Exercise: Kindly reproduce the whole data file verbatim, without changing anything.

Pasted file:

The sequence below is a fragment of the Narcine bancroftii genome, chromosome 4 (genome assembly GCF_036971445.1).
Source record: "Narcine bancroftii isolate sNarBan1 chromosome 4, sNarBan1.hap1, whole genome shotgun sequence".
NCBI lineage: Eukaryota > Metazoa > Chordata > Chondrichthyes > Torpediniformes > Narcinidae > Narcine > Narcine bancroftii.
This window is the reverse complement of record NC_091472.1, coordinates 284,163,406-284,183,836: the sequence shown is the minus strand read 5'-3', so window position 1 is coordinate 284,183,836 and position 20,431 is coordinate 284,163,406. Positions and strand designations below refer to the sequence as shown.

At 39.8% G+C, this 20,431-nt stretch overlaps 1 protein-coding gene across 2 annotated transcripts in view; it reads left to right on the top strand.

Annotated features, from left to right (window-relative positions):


The sequence below is a fragment of the Narcine bancroftii genome, chromosome 4 (genome assembly GCF_036971445.1).
Source record: "Narcine bancroftii isolate sNarBan1 chromosome 4, sNarBan1.hap1, whole genome shotgun sequence".
NCBI lineage: Eukaryota > Metazoa > Chordata > Chondrichthyes > Torpediniformes > Narcinidae > Narcine > Narcine bancroftii.
This window is the reverse complement of record NC_091472.1, coordinates 284,163,406-284,183,836: the sequence shown is the minus strand read 5'-3', so window position 1 is coordinate 284,183,836 and position 20,431 is coordinate 284,163,406. Positions and strand designations below refer to the sequence as shown.

At 39.8% G+C, this 20,431-nt stretch overlaps 1 protein-coding gene across 2 annotated transcripts in view; it reads left to right on the top strand.

Annotated features, from left to right (window-relative positions):